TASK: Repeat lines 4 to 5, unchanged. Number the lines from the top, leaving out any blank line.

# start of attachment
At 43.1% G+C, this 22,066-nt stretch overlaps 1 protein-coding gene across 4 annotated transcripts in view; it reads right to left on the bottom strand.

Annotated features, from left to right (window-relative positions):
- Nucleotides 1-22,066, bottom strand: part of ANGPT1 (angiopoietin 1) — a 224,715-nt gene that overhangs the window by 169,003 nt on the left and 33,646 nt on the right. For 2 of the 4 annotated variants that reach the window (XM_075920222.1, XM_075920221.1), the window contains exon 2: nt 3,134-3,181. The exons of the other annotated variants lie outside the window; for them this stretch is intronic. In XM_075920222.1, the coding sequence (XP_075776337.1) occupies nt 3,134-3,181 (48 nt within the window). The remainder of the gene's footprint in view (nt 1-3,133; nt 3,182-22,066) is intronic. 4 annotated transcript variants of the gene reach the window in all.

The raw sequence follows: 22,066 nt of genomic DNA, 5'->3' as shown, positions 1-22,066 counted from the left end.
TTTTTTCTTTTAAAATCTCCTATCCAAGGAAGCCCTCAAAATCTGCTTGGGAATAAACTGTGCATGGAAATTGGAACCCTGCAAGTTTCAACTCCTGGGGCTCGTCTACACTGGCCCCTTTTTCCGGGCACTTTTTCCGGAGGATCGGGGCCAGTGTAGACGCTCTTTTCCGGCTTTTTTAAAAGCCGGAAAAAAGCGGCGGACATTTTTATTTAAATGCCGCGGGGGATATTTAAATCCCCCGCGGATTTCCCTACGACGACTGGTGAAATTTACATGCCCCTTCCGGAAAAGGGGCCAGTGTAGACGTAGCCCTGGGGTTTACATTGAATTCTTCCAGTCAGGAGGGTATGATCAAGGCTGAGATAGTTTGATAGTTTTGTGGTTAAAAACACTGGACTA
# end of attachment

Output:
The raw sequence follows: 22,066 nt of genomic DNA, 5'->3' as shown, positions 1-22,066 counted from the left end.
TTTTTTCTTTTAAAATCTCCTATCCAAGGAAGCCCTCAAAATCTGCTTGGGAATAAACTGTGCATGGAAATTGGAACCCTGCAAGTTTCAACTCCTGGGGCTCGTCTACACTGGCCCCTTTTTCCGGGCACTTTTTCCGGAGGATCGGGGCCAGTGTAGACGCTCTTTTCCGGCTTTTTTAAAAGCCGGAAAAAAGCGGCGGACATTTTTATTTAAATGCCGCGGGGGATATTTAAATCCCCCGCGGATTTCCCTACGACGACTGGTGAAATTTACATGCCCCTTCCGGAAAAGGGGCCAGTGTAGACGTAGCCCTGGGGTTTACATTGAATTCTTCCAGTCAGGAGGGTATGATCAAGGCTGAGATAGTTTGATAGTTTTGTGGTTAAAAACACTGGACTA